"In The Mighty Queens of Freeville, Amy Dickinson shares her life story about love and loss, parents, daughters, aunts, fathers, pets, and life from the mundane to the ridiculous to the quietly heartbreaking. Or, sometimes loudly heartbreaking, with great big honking sobs. Amy doesn't have all the answers, but she suggests a good place to find them: at home, with the people who love you." Peter Sagal, host of NPR's Wait Wait...Don't Tell Me! and author of The Book of Vice: Naughty Things (and How to Do Them)

Review:

"Common sense, a practical nature, and a searing sense of social justice are the hallmarks of Amy Dickinson's advice column. Now, in a delicious and hilarious memoir, Amy gives us her worldview via Main Street with wit and originality, through her own bejeweled binoculars. The view is never, for a moment, self-indulgent. She's a wise and fair queen for sure. Long Live Amy!" Adriana Trigiani, bestselling author of the Big Stone Gap series, Lucia, Lucia, and Very Valentine

Review:

"Buoyant and bright, Dickinson offers a refreshingly open and sincere tribute to life's most important relationships." Booklist

Review:

"An unabashed, self-pity-free, landmine-filled love letter to a rocky past, credited for the author's current success and happiness." Kirkus Reviews

Review:

"Mighty Queens could have easily descended into a dreadful woe-is-me tale. It never does. Dickinson's sense of humor...and her refusal to let anger take over her life are inspiring." Charlotte Observer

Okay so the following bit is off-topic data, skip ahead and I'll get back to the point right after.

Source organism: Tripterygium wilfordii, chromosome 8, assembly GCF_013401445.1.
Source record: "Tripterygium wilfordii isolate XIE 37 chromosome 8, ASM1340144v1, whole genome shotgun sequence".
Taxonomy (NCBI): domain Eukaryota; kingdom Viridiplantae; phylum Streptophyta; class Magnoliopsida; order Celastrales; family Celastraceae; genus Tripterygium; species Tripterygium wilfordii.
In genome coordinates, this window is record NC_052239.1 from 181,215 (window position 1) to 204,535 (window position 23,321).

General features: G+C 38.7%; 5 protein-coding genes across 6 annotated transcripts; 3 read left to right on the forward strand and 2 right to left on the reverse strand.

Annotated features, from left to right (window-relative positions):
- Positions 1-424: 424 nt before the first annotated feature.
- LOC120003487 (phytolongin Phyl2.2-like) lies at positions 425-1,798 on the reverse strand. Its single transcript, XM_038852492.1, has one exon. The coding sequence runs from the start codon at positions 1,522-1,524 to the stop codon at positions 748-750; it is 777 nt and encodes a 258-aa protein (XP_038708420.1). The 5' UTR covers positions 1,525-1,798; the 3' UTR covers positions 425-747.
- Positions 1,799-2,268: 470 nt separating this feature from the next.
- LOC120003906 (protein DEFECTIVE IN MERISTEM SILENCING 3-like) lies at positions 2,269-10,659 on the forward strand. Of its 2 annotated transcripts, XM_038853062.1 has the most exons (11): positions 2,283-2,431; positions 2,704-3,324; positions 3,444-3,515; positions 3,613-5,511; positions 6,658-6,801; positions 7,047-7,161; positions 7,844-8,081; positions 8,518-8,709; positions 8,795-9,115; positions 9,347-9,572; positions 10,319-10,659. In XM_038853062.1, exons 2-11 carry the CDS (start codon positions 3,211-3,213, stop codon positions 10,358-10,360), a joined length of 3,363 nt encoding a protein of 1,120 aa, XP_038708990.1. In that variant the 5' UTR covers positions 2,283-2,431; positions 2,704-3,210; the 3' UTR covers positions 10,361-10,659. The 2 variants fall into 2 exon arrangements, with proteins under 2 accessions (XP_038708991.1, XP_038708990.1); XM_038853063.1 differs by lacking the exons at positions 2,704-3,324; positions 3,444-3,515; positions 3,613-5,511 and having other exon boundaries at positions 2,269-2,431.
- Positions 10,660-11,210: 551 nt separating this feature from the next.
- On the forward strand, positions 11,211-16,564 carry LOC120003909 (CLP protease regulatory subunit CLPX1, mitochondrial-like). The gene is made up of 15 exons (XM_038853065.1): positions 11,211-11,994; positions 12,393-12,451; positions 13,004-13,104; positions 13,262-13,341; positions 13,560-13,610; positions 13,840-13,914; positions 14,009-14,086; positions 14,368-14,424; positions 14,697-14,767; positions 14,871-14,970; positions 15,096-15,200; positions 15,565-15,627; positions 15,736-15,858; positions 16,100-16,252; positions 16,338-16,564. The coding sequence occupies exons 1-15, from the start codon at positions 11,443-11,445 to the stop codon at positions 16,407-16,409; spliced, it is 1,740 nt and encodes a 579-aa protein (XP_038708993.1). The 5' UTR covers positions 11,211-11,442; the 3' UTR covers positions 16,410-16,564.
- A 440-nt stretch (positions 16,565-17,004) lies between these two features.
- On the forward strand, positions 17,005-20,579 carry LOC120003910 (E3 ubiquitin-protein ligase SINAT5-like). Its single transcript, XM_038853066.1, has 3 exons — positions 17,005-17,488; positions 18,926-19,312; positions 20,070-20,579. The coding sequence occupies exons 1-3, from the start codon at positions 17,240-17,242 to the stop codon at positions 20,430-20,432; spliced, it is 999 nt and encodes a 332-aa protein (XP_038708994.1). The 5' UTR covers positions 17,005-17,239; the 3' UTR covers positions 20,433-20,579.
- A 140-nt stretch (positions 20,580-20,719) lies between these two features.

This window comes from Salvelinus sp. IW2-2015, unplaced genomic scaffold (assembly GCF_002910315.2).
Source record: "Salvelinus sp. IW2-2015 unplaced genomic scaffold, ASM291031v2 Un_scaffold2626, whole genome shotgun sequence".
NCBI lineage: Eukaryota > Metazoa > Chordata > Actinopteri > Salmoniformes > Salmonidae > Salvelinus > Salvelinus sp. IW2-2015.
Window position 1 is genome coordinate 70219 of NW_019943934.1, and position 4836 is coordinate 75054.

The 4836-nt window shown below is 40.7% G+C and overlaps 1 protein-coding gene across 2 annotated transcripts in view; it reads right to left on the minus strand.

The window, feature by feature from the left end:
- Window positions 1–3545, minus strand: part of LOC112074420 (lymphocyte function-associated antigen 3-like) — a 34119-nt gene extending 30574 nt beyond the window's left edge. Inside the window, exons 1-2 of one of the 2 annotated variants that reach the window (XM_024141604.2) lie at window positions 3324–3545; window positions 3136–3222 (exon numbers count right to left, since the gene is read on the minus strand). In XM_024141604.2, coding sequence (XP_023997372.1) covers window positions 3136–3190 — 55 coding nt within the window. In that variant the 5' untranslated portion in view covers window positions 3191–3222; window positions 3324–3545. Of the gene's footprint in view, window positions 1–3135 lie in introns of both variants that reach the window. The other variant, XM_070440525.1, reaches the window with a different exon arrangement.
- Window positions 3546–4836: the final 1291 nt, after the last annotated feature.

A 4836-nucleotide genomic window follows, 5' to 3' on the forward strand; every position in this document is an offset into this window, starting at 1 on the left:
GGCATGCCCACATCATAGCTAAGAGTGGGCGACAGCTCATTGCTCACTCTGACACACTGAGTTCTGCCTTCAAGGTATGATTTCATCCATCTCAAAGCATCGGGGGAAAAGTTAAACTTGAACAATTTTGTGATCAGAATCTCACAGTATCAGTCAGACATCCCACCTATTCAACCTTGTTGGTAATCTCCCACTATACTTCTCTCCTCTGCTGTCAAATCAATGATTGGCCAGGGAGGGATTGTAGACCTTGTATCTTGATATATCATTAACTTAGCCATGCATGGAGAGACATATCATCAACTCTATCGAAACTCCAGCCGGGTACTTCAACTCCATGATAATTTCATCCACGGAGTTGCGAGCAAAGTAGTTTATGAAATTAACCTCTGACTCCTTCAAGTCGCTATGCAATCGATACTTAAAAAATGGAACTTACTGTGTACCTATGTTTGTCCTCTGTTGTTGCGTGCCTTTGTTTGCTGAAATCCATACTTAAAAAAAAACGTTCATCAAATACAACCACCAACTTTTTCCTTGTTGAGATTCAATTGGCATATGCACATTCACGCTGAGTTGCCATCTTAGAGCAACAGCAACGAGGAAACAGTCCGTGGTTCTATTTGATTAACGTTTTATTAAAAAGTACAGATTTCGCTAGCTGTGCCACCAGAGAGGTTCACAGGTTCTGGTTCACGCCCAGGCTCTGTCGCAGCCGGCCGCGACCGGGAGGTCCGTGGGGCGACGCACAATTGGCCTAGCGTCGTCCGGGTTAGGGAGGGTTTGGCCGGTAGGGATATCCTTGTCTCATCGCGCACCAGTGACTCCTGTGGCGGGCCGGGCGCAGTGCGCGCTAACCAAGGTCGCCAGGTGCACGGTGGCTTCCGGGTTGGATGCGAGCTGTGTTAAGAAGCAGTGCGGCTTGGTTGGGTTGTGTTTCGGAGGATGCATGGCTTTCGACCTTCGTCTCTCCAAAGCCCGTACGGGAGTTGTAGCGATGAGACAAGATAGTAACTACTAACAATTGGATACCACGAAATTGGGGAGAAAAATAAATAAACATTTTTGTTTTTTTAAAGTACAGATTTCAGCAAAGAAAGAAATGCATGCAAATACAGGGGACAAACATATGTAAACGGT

Review:

"Millions of readers of Amy Dickinson's column, 'Ask Amy'...invite her into their homes....Now Amy invites us into hers." South Florida Sun-Sentinel

Synopsis:

Dickinson has made a career out of helping others, through her internationally syndicated advice column "Ask Amy." Readers love her for her honesty and for the fact that her motto is "I make the mistakes so you don't have to." Here, she shares those mistakes and her remarkable story.

Synopsis:

Dear Amy,

First my husband told me he didn't love me. Then he said he didn't think he had ever really loved me. Then he left me with a baby to raise by myself. Amy, I don't want to be a single mother.

I told myself I'd never be divorced. And now here I am--exactly where I didn't want to be!

My daughter and I live in London. We don't really have any friends here. What should we do?

Desperate

Dear Desperate,

I have an idea.